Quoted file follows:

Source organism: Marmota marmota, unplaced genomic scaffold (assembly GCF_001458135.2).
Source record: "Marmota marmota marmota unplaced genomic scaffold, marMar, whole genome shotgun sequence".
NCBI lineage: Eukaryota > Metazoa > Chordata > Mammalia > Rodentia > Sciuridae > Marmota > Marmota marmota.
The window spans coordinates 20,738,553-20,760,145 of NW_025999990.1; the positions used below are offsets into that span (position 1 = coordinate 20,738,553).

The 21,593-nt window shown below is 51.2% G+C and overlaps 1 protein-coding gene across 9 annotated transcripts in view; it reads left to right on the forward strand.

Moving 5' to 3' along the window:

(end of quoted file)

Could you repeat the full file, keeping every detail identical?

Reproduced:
Source organism: Marmota marmota, unplaced genomic scaffold (assembly GCF_001458135.2).
Source record: "Marmota marmota marmota unplaced genomic scaffold, marMar, whole genome shotgun sequence".
NCBI lineage: Eukaryota > Metazoa > Chordata > Mammalia > Rodentia > Sciuridae > Marmota > Marmota marmota.
The window spans coordinates 20,738,553-20,760,145 of NW_025999990.1; the positions used below are offsets into that span (position 1 = coordinate 20,738,553).

The 21,593-nt window shown below is 51.2% G+C and overlaps 1 protein-coding gene across 9 annotated transcripts in view; it reads left to right on the forward strand.

Moving 5' to 3' along the window: